Adam Peaty has broken his own world record in the men's 100 metre breaststroke at the World Championships in Gwangju, South Korea.
Peaty, 24, smashed the previous record of 57.10 seconds he set at last year's European Championships to win in 56.88.
In doing so, the Britain achieved one of his career goals of becoming the first man to break the 57-second barrier in the event.
Peaty finished close to two seconds ahead of China's Yan Zibei, who finished the first semi-final in second place in 58.67, with fellow Briton James Wilby third in 58.83.
Uttoxeter-born Peaty swam the first 50 metres in 26.63 and the second in 30.25, both quicker than his previous world record splits of 26.75 and 30.35.
He has now swum the event 1.4 seconds faster than anyone else in history and has set the best 16 times ever recorded in the 100m breaststroke.
Peaty said: "It feels incredible! I've been chasing that for three years now ever since I touched the wall in Rio I knew I could go faster.
"I said this morning I wasn't going to chase 56, I was going to let it come to me, and that's exactly what we've done."
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A ten-year old girl from Bahrain caused a splash after becoming the youngest swimmer ever to compete at a World Championship.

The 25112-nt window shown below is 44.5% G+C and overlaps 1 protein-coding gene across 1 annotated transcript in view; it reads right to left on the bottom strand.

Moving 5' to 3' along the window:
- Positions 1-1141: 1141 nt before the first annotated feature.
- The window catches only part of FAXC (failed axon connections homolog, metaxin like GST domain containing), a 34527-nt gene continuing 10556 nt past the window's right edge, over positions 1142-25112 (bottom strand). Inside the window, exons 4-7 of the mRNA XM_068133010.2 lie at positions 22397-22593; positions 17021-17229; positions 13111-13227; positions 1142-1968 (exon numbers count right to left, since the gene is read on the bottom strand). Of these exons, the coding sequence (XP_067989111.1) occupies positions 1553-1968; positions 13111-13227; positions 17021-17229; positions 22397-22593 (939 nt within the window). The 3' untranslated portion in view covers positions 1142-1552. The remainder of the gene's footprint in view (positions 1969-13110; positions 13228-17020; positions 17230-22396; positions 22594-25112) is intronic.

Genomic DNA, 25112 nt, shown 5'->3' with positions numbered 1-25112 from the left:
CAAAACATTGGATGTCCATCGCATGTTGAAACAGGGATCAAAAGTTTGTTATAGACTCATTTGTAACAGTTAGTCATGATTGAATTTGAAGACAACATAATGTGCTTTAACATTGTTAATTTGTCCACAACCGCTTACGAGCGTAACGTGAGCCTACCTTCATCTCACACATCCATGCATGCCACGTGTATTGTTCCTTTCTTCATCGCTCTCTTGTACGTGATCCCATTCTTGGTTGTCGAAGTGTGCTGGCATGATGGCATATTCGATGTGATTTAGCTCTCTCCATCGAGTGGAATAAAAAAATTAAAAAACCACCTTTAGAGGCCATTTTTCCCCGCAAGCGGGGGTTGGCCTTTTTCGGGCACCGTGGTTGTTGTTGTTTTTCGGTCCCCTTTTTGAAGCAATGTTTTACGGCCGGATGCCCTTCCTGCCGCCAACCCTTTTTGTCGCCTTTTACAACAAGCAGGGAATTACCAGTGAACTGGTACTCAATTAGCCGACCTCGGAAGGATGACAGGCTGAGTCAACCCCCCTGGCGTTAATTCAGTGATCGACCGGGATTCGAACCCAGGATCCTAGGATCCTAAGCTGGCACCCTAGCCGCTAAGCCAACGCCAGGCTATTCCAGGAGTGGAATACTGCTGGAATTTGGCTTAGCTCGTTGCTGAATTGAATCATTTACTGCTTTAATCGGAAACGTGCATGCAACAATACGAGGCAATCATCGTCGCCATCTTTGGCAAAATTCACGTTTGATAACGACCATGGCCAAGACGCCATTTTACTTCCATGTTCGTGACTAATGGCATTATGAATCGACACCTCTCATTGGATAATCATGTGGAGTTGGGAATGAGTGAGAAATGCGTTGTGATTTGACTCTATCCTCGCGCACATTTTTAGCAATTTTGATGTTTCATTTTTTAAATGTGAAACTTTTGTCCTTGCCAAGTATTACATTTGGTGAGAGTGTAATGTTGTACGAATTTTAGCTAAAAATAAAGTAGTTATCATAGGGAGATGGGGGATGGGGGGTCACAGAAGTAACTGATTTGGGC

Alzain Tareq, daughter of former professional swimmer Tareq Salem, raced in the women's 50m butterfly heats in Kazan.
Tareq, who stands at just 4ft 2in, finished last but is already the fastest swimmer in her country.
"I'm happy, I feel so happy. It was really cool," she told reporters after competing against adults almost three times her age.
The Bahrain schoolgirl now has a clear goal just one year from Rio de Janeiro 2016: "I want to swim at the Olympics".
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Despite being the country's most popular sport, swimming in England has seen a huge fall in participation numbers over the last year with 245,000 fewer people taking part.
Funding body Sport England says it is 'disappointed and concerned' at swimming's eight per cent drop which has significantly affected overall participation numbers in sport.
There's also been a drop off in participation across all sports. In the year ending October 2014, 125,100 fewer people did some kind of sport once a week for 30 minutes - bringing the overall number down from 15.7million to 15.6million.
Sports minister Helen Grant, said: "I am very concerned by the overall dip in participation over the last 12 months. Sports governing bodies have long argued that they can bring new people to their sport and funding should go via them but some are simply not delivering and it's not good enough."
Swimming remains the country's most popular sport with over 2.6million people taking part weekly despite the drop, which is certain to lead to a funding cut.